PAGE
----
Meta warns that Metaverse can pose an 'existential threat' to Facebook
Facebook wants its virtual worlds to have "almost Disney levels of safety"
Bosworth stated that technology that creates new possibilities can also be used to harm people
Meta has committed $50 million to research into the practical and ethical issues surrounding its metaverse
Meta (formerly Facebook) is aware that virtual reality can be a "toxic environment," especially for women and minorities, and Metaverse would be an "existential threat" to Facebook if it turned off "mainstream customers from the medium entirely."
According to the Financial Times, Facebook wants its virtual worlds to have "almost Disney levels of safety", citing an internal memo from Meta CTO Andrew Bosworth. According to the FT report on Friday, Bosworth acknowledged that moderating how users speak and behave "at any meaningful scale" is "practically impossible."
Later, in a blog post, Bosworth stated that technology that creates new possibilities can also be used to harm people, and that "we must be mindful of that as we design, iterate, and bring products to market."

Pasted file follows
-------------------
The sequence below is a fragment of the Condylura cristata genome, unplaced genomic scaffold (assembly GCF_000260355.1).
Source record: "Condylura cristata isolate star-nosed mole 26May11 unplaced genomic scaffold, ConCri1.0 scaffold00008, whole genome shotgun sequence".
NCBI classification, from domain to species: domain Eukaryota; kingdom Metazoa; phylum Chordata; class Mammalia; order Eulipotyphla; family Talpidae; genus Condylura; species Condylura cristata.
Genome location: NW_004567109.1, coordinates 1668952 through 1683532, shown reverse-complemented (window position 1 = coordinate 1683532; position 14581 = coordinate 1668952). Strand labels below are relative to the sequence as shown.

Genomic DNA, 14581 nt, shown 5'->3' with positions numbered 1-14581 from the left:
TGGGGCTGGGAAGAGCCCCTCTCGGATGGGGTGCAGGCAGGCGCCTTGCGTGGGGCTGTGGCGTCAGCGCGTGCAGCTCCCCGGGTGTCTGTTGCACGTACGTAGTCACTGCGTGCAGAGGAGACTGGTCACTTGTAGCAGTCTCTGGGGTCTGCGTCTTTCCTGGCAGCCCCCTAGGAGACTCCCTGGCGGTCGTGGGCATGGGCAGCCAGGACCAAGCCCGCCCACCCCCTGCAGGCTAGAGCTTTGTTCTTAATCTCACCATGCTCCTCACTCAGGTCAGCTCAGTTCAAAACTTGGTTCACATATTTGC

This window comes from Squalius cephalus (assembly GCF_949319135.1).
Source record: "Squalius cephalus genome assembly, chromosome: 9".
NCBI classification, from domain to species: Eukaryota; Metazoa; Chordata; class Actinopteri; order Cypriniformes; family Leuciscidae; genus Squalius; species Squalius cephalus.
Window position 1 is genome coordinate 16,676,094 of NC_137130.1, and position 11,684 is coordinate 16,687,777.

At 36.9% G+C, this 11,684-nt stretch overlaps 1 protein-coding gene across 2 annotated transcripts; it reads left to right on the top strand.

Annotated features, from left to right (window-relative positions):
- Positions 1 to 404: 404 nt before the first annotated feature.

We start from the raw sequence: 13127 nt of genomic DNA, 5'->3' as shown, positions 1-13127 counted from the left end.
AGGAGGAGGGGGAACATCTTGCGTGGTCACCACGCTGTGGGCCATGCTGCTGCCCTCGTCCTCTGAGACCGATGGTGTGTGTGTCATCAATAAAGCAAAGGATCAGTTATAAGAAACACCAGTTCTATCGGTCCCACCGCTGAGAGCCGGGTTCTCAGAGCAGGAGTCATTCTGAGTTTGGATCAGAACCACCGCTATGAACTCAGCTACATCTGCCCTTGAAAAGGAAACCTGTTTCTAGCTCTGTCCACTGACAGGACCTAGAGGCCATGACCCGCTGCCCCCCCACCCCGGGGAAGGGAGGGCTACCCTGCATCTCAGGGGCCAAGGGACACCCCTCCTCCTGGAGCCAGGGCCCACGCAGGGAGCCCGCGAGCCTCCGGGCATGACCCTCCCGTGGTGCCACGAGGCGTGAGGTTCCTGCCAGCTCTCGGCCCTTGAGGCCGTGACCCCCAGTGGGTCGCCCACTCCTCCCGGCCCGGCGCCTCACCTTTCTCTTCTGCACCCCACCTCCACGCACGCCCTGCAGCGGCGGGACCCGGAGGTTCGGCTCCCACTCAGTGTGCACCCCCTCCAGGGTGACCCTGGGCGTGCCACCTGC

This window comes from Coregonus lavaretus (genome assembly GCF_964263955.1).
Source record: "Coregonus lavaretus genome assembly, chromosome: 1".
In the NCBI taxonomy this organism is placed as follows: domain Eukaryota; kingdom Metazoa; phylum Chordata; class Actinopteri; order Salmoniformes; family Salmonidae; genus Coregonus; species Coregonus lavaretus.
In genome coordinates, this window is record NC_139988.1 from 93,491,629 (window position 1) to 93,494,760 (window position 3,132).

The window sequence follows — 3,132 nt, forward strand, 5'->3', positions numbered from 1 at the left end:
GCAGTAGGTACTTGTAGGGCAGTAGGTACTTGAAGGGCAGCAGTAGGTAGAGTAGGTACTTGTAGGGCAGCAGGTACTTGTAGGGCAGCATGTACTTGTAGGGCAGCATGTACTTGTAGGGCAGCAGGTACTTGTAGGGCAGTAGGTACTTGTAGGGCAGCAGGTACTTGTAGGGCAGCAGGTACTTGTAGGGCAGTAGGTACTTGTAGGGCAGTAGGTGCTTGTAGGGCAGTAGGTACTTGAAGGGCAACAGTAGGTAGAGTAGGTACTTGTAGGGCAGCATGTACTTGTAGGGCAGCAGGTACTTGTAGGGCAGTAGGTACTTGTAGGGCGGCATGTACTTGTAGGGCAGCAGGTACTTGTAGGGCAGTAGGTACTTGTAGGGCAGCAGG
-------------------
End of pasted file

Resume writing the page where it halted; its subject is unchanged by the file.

"Harassment in digital spaces is nothing new, and it's something we and others in the industry have been working to address for years. That work is ongoing and will likely never be finished. It's continually evolving, though its importance remains constant. It's an incredibly daunting task," he noted.
Meta has committed $50 million to research into the practical and ethical issues surrounding its metaverse. This year, the social network plans to spend at least $10 billion on metaverse-related projects, and it's changing its financial reporting to separate revenue from Facebook Reality Labs and its family of apps.
The metaverse will be a social, 3D virtual space immersive experiences can be shared with others even they can't be together in person - and do things together that they can't do in the real world.
"Of course, there are limitations to what we can do. For example, we can't record everything that happens in VR indefinitely it would be a violation of people's privacy, and at some point, the headset would run out of memory and power," Bosworth said.